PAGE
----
Noratus cemetery is situated in the province of Gexarkunik, near the village of Noratus. The site has been occupied since the Bronze Age, as attested by the megalithic fort near the village and other artefacts dating to the Bronze and Iron Age. The present-day village was founded in 1829.
Noratus is mentioned in the historical sources as a “fortified village” (գիւղաքաղաք). In the thirteenth and fourteenth centuries, the region belonged to the Zakarian family. It was the seat of their major-domo, called in the inscriptions demotar or meporel. In the sixteenth century, one of the four princes of the Gexarkunik, Barik Melik from the Azarian family, transferred his capital from Gandzak to Noratus.
There are two churches in this area: the first, dedicated to the Mother of God, is situated in the centre of the village and was founded in the ninth century by the prince Sahak. A great number of khatchkars and gravestones remain in the courtyard of the church, among which is the oldest known dated khatchkar, from 996, now on show in the Historical Museum in Yerevan.
The second church is situated on the southeast border of the cemetery and is dedicated to Saint Gregory. It is thought to date to the thirteenth century, although the inscriptions and architectural shape of the building suggest that it might date to the tenth century. On the western wall is an inscription of the prince Heracle Havnuni. According to the catholicos Simeon Yerevantsi, in the seventeenth century, the church was a female convent named Doputs-vank or Dopunts-vank, probably related to the name of Dopean family or to the female name Dopi.
The cemetery of Noratus is the largest in the territory of Armenia. After the cemetery of Julfa in the Nakhichevan Province (now on the territory of Azerbaijan) was destroyed by Azeri nationalists between 1998 and 2006, Noratus became the largest Armenian cemetery in the world – it spreads over a seven-hectare field.
Noratus is one of the few historical settlements in Armenia that has been continuously inhabited up to the present day. Consequently, the cemetery has been used from as early as the Early Christian period up to the modern day, as is indicated by the remains the funerary stelae dating back to the sixth or seventh century, and tomb-stones of a more recent date.
The cemetery bears valuable epigraphic and prosopographic data on both the khatchkars and the tombstones. Besides the epitaphs containing the names and sometimes the titles of the deceased, several tombstones in the cemetery depict carved scenes of banqueting and hunting. These could indicate the royal or noble affiliation of the owner or owners.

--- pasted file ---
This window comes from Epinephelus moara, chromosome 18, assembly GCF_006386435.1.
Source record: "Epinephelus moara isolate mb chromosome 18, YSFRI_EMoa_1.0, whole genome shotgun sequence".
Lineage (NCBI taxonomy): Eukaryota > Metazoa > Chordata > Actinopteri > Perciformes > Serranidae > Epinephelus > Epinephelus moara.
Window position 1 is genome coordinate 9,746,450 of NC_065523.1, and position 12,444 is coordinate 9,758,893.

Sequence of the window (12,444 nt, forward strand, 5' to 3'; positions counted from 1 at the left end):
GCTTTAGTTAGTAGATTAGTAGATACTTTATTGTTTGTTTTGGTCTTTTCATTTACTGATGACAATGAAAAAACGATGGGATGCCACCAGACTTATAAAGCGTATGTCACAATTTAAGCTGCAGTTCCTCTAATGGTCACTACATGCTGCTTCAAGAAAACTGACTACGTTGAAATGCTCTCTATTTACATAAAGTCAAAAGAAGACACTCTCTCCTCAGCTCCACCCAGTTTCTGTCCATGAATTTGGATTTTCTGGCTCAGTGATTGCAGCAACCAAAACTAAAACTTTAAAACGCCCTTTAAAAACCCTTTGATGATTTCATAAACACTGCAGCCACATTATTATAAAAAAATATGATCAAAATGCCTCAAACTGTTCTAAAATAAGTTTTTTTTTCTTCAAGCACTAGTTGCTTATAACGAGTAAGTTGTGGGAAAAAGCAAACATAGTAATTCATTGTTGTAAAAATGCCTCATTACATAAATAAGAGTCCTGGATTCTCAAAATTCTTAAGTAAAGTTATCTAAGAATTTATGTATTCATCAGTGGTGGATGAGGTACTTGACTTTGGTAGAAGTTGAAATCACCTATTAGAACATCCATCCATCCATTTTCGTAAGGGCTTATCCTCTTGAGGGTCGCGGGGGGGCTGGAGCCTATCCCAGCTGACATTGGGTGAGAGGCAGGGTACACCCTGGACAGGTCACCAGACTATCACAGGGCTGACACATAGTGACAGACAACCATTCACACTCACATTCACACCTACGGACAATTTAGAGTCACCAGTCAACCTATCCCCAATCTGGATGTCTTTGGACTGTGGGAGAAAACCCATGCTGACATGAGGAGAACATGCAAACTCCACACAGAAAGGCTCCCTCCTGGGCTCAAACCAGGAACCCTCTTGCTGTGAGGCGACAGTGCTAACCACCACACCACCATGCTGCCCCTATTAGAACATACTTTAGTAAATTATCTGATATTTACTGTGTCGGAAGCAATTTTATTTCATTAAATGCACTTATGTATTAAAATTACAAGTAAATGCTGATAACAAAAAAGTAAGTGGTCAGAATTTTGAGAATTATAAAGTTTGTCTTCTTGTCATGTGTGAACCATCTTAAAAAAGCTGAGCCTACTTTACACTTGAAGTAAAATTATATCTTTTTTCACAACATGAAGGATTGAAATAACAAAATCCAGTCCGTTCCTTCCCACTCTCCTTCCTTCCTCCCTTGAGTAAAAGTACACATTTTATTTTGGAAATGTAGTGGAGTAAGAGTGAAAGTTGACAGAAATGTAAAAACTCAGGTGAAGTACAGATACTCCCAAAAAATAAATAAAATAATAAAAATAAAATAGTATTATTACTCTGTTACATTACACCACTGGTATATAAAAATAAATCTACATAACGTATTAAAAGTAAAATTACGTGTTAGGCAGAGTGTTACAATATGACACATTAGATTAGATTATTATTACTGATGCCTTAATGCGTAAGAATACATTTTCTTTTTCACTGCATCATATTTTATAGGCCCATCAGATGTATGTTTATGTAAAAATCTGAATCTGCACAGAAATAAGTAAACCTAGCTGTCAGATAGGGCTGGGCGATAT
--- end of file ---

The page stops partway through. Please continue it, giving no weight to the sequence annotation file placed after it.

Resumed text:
The cemetery of Noratus is a unique, extraordinary collection of khatchkars, containing more than 900 pieces from the ninth or tenth to the eighteenth centuries; the majority of the khatchkars were erected between the thirteenth and seventeenth centuries. This type of cemetery is also called a “khatchkar-forest”. Most of the khatchkars are grouped, indicating the burial place of different families. There are also tiny graves or rectangular mausoleums carrying cross stones – as also occur in Haghbat, Goshavank, and Makaravank. Some of the khatchkars stand on pedestals, with some among them reaching a height of 1.5m.
Many khatchkars were carved during the revival of the khatchkar tradition in the sixteenth and seventeenth centuries, bearing witness to oriental influences widespread in Armenian art during the rule of the Safavid Dynasty in Persia.
Khatchkars are considered to be the most characteristic Armenian artwork, occurring throughout the country.
The history of these sculptures go back to Early Christian times and they arguably relate to a specific monument: that of the monumental decorated cross on the rock of Golgotha. This cross marked not only the site of the Crucifixion, but also and especially it commemorated the Vision of the Cross in the sky of Jerusalem, in 351. The vision was interpreted as the Sign of the Second Coming which would announce the general resurrection of mankind, the Last Judgment, and eternal life. They were icons of the cross, commemorating both the relic of the holy wood and the sign. That is why the first and main purpose of the cross-stones was funerary. The appearance of the early katchkars, dating back to the ninth to eleventh centuries, with a cross standing on the hill of Golgotha and framed by an arch, refers to the real architectural structure in Jerusalem. Figures of leaves, bunches of grapes, pomegranates, and apricots are also typical elements included in the composition.
Then, from the twelfth and thirteenth centuries on, the khatchkar developed a more or less defined iconography and arrangement. The composition of khatchkars changed too, with ornament covering the whole surface of the stone while the image of the cross itself is transformed into a decorative tree of life, dissolved in soft, sophisticated ornamental embroidery. Several motifs such as rosettes, interlaces, and stylised vegetal details were added.
Inspired certainly by the minor arts, the khatchkar is perhaps the most sensitive and flexible Armenian religious monument, reflecting the interchanges of different artistic patterns, stylistic currents and influences, thereby connecting art histories.